Another is France with Madame Monsieur and the very simple Mercy. It reminds me of some of the simple Belgian and Dutch entries of the past. Those did well and I feel this will too.

Greece are often popular just for being Greek and reminding people of sunshine and lovely shades of blue. They have also had some great entries in the past but also a few rather dodgy ones. This year it is a goodie. Yianna is a big pop star there and familiar with the big stage. She sings very well and this has a nice traditional feel which we haven't got a great deal of this year amongst the top entries. She is out at 40-1 at the moment but I think those odds will fall considerably once a few more people hear the track.

Denmark always make a good impression on the competition in my view and I have really liked several of their past entries. This year it is a heavy number with what look like five Norse Gods looming in the mist. They sing well, very strongly and it will definitely have some appeal. Not enough to make much difference, though, but you'll probably remember them afterwards.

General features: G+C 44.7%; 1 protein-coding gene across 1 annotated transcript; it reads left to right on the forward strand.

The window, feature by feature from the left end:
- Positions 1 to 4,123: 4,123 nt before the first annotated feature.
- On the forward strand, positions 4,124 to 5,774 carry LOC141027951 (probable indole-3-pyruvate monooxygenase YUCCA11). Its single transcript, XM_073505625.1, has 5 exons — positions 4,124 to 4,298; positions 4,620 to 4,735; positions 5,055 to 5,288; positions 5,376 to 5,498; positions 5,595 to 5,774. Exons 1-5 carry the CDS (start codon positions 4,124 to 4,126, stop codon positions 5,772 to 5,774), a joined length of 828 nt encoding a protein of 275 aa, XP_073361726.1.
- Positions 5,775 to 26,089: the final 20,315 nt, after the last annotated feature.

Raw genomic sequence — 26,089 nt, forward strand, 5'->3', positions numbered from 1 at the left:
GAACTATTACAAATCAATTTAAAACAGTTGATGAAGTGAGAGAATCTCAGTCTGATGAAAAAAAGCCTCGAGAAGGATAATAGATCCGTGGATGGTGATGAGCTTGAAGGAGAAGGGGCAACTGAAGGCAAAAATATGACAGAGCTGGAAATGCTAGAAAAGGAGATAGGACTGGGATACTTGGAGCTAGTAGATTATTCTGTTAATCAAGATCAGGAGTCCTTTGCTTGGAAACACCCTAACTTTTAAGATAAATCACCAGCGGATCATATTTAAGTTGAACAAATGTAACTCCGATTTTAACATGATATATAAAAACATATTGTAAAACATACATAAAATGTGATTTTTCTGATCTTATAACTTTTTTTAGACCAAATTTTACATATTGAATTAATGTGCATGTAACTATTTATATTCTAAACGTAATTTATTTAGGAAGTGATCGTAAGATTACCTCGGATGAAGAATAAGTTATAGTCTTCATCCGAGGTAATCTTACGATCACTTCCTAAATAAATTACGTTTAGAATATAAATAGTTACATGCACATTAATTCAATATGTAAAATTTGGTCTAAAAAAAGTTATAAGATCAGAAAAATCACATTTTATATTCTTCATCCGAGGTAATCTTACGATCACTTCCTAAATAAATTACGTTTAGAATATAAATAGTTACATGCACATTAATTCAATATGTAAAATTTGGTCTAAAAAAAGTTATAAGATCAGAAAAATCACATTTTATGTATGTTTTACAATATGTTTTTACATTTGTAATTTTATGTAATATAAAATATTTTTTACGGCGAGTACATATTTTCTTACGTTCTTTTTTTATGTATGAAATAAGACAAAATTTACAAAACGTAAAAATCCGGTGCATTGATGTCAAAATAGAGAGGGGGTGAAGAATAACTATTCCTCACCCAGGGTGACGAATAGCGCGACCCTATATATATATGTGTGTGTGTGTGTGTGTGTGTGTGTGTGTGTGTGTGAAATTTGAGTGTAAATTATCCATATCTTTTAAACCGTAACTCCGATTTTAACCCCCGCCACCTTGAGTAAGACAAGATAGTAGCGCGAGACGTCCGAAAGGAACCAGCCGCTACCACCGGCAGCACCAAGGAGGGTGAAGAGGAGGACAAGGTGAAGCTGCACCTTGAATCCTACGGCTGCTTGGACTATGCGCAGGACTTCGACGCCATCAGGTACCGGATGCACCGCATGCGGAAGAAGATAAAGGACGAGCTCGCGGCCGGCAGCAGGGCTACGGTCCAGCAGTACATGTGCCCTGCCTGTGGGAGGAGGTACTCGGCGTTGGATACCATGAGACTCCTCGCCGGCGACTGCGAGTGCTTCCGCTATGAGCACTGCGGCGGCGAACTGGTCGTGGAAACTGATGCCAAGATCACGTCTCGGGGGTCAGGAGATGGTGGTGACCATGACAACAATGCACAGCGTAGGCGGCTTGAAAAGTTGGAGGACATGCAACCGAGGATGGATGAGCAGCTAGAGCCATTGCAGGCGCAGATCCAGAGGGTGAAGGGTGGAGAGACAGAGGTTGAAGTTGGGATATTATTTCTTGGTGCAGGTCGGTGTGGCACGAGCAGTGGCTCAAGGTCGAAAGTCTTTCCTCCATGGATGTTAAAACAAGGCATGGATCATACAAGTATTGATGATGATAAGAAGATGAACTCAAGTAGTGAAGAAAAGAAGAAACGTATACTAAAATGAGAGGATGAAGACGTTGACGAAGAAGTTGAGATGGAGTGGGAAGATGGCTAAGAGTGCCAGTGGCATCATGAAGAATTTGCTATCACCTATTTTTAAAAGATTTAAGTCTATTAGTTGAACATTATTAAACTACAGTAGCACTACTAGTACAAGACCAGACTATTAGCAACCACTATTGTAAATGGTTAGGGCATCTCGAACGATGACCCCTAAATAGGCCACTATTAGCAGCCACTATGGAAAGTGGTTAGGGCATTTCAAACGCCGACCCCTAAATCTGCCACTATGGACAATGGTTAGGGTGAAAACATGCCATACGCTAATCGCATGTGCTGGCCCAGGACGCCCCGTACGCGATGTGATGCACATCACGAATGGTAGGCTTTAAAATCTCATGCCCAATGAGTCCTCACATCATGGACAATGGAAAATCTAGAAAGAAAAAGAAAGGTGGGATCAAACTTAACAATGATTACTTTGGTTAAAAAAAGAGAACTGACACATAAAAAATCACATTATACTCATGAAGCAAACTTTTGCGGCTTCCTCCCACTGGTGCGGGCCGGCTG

Norway have brought back Alexander Rybak. And he's singing a song that tells us how to write a song which kinda implies that he knows how to win.Well, he does insofar as he won a few years ago with a splendid track and lots of violin playing. All that gets referenced in the clever show but I don't see it being good enough to beat a few others and voters will think, 'Yes that was nice' but not do a great deal more. He'll get lots of 4s and 5s.

Azerbaijan have the only other commercial pop song. It's quite a good one but no-one wants to go to Baku in 2019. They will get the usual compulsory votes from several neighbours and others who feel obliged for various business reasons so could be up there with the Top 10 team.